The patient was given a diagnosis of folliculitis decalvans (FD), a highly inflammatory form of scarring alopecia characterized by inflammatory perifollicular papules and pustules. The term scarring alopecia refers to the fact that the follicular epithelium has been replaced by connective tissue, ultimately resulting in permanent hair loss. Affected areas commonly include the vertex and occipital scalp. Common symptoms include pain, itching, burning, and occasionally spontaneous bleeding or discharge of purulent material.
FD generally occurs in young and middle-aged African Americans with a slight predominance in males, but can occur in any ethnic group at any age. The etiology is not fully understood; however, scalp colonization with Staphylococcus aureus has been implicated as a contributing factor. Some reports suggest that patients may have an altered host immune response and/or genetic predisposition for the condition.
Two scalp biopsies should be performed to make the diagnosis. One biopsy should be processed for standard horizontal sectioning, but the second biopsy should be bisected vertically, with half sent for histologic examination and the other half for tissue culture (fungal and bacterial).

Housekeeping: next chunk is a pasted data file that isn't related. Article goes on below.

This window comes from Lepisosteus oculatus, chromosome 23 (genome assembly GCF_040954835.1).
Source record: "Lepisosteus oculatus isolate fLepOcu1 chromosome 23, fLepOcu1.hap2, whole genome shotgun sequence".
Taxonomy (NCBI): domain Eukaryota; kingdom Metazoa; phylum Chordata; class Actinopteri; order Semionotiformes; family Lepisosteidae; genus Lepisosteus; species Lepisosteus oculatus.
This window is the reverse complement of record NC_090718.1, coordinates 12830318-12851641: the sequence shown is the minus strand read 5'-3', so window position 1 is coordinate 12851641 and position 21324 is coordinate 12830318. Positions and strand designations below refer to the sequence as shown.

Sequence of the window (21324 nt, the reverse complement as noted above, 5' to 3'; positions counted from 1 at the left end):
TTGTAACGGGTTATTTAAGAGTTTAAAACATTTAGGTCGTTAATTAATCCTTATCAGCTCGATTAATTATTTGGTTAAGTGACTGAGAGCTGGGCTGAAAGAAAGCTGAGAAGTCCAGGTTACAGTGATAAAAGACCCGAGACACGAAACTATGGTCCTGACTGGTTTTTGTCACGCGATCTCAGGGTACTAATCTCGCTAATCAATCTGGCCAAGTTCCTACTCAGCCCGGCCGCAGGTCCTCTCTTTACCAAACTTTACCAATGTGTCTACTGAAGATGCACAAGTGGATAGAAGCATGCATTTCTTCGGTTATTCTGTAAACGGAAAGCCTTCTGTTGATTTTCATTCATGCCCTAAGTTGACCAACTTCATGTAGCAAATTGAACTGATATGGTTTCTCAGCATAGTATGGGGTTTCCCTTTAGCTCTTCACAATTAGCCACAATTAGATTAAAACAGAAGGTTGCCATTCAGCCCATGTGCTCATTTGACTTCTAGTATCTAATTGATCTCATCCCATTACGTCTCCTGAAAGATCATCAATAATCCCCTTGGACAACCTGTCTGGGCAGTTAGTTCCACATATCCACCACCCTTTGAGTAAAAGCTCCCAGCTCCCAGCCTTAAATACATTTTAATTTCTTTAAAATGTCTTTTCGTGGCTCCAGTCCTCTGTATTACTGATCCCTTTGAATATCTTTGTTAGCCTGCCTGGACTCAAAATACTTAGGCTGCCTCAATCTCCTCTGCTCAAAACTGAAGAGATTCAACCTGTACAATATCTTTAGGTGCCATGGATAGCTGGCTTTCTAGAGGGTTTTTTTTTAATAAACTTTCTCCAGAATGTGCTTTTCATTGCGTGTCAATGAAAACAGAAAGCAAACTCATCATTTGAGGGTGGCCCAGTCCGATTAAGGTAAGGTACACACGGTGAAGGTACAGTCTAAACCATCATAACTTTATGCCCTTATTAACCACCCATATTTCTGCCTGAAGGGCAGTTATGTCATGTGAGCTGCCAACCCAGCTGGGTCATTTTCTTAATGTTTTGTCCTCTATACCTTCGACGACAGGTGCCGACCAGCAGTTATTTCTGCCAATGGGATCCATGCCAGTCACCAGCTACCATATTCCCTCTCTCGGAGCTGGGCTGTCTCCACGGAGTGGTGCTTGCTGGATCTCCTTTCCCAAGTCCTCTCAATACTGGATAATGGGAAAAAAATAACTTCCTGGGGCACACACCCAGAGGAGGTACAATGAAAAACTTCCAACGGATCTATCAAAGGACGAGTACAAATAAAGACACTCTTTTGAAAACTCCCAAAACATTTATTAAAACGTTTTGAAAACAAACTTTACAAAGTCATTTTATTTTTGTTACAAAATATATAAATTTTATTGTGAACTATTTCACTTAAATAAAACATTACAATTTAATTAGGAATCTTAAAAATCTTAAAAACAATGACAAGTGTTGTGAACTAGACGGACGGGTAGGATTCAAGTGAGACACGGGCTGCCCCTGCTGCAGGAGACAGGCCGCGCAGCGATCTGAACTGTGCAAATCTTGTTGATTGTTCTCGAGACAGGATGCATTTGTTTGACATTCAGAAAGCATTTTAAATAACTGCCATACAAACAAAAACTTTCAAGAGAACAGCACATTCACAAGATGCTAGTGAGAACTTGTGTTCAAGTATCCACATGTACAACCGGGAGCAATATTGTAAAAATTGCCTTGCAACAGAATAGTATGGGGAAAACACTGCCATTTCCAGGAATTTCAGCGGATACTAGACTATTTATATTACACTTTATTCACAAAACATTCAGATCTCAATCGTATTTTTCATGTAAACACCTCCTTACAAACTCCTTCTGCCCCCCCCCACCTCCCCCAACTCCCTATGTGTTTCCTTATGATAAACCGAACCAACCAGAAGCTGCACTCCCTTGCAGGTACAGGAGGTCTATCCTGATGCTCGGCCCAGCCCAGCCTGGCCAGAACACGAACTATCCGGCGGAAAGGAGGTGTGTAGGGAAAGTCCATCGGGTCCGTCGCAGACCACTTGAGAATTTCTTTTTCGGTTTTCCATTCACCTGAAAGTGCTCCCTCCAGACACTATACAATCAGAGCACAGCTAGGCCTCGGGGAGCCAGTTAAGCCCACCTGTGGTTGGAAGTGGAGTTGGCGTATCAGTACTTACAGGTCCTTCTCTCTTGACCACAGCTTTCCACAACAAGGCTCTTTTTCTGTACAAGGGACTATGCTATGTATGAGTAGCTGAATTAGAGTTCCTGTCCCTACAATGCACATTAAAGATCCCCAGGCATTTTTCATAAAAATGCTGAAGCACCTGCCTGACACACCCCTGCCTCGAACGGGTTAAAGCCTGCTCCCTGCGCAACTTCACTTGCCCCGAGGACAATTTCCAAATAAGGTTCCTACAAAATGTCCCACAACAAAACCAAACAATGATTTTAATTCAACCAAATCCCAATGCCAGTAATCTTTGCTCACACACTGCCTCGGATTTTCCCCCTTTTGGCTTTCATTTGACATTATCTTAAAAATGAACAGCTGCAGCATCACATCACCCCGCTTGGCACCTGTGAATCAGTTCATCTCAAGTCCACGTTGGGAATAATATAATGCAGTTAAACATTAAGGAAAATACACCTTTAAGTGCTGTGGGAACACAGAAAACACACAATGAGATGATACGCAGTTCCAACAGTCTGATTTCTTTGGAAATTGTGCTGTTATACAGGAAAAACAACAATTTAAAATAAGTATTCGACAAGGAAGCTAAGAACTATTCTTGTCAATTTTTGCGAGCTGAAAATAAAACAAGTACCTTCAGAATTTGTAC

Primary treatment is aimed at eliminating S aureus colonization, often with oral antibiotic therapy. Adjunctive topical and intralesional corticosteroids may help reduce inflammation and provide relief from itching, burning, and pain.
In this case, the patient was prescribed oral doxycycline 100 mg twice daily, as well as clobetasol 0.05% topical solution, to be applied to the affected area in the morning and evening. The patient’s symptoms improved within 2 months. The plan was to wean him off doxycycline over a 6-month period and then transition him to topical clindamycin solution twice daily.
Adapted from: Moss TA, Beachkofsky TM, Almquist SF, et al. Alopecia with perifollicular papules and pustules. J Fam Pract. 2011;60:95-98.